With a rich history dating back to the 1770s, Brockville and the surrounding region is now home to a wide range of historical sites and museums. Explore Brockville on foot and visit Brockville’s Designated Heritage Sites and Cultural Heritage Properties. Walk along The Brock Trail and read about the waterfront sites of historical significance. Along the trail, visit Brockville’s newest museum and waterfront attraction, the Aquatarium; enter Canada’s Oldest Railway Tunnel; and step into the Brockville Museum. Visit Fulford Place National Historic Site (the home of millionaire George Fulford, the creator of “Pink Pills for Pale People”), and even fire a canon at Fort Wellington National Historic Site.
Discover the 1000 Islands and St. Lawrence River at Brockville’s brand new attraction and waterfront museum, the Aquatarium. Experience interactive exhibits, shipwrecks, dive tank, aquarium, and otter habitat. With 27,000 square feet of immersive explorations, the Aquatarium is more than just an aquarium. We offer a full range of interactive exhibits and activities for kids in a comfortable environment. We inspire curiosity and critical thinking while offering engaging and entertaining adventures.With ongoing clubs and camps for youth, dive certification through a course in our state-of-the-art dive tank and the ability to host unforgettable special events aquarium and discovery centre on the shores of the St. Lawrence River! Our facility is open year round.
A visit to the Brockville Museum offers a glimpse into the social and industrial history of Ontario’s first incorporated town. Through a variety of thematic and interpretive displays the Brockville Museum shares the stories of the people who have shaped this riverfront community for over 200 years. Home to exhibits and displays on Brockville’s industrial and social past, we are focused primarily on the themes “Made in Brockville” and “The People of Brockville”. Our exhibition schedule includes temporary and travelling exhibits in addition to our more permanent displays.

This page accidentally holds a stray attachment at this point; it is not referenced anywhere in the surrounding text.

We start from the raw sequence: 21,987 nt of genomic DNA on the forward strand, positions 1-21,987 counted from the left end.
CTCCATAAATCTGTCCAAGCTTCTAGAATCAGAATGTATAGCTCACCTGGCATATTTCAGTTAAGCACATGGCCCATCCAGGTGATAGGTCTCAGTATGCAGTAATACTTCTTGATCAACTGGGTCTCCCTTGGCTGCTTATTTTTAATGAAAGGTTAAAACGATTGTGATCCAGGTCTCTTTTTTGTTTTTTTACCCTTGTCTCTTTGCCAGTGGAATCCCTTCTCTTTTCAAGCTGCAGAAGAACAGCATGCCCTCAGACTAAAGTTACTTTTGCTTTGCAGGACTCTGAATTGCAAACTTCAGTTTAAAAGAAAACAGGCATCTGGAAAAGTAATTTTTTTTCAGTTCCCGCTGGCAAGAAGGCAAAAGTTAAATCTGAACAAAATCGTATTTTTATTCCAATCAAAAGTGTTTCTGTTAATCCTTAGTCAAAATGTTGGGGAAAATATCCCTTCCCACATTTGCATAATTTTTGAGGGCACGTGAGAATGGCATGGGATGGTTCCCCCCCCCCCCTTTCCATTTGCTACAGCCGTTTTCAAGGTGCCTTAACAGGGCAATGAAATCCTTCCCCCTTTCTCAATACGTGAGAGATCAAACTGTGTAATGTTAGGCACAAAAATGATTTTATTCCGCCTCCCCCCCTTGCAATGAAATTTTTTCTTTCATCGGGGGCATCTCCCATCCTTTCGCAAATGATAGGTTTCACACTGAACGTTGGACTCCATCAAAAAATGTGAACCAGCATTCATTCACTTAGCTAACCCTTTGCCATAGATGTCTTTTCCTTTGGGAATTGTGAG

Senator George Taylor Fulford made millions of dollars from “Pink Pills for Pale People” – a patent medicine he manufactured in Brockville and sold around the world. He constructed Fulford Place, a 20,000-square-foot Edwardian mansion between 1899 and 1901. The original grounds were designed by Frederick Olmsted of the Olmsted landscaping firm, which also designed Central Park in New York City. Original tapestries, paintings, statuary and ceramics collected on the Fulfords’ world travels are on display throughout the period rooms and are featured in special exhibits. Fulford Place is open for tours throughout the year.
Incorporated in 1832, Brockville is one of Canada’s oldest municipalities and one of its oldest railway centres. The Grand Trunk Railway connected Brockville and Montreal in 1855. Canada’s First Railway Tunnel, part of the Brockville and Ottawa Railway, was build here between 1854 and 1860. This historic Tunnel was completed 21 years before construction of the Canadian Pacific Railway even began and predates all of the rail tunnels in the Western Rockies. Controversial for its time, our tunnel was a major feat of engineering and it remains a remarkable example of Canada’s pre-Confederation industrial heritage. The tunnel was in use for 110 years with the last train passing through the tunnel in 1969. The City acquired the tunnel from CPR in 1983 along with the north gorge and waterfront property in front of the tunnel’s south portal.
Explore multiple museums and historical sites all in one weekend during Doors Open. Brockville & the 1000 Islands take part in Doors Open annually at the end of May. 30 to 40 sites take part each year, opening their doors for the public to visit and explore for free. Many of the participating sites are otherwise not open to the public, so be sure to take advantage of this opportunity.
Cruise to the Castles
The 1000 Islands are home to two famous castles, Boldt Castle and Singer Castle. Accessible only by water, these two castle are open to the public in the summer months for tours. On select days take part in a full day 1000 islands cruise with two castle stop-overs. Cruises stopping at the castles are located in the United States and do require border crossing identification. Many of the cruise options will take you past the castles without stopping there, which is a great option if you don’t have your passport or you just want to see them from the boat.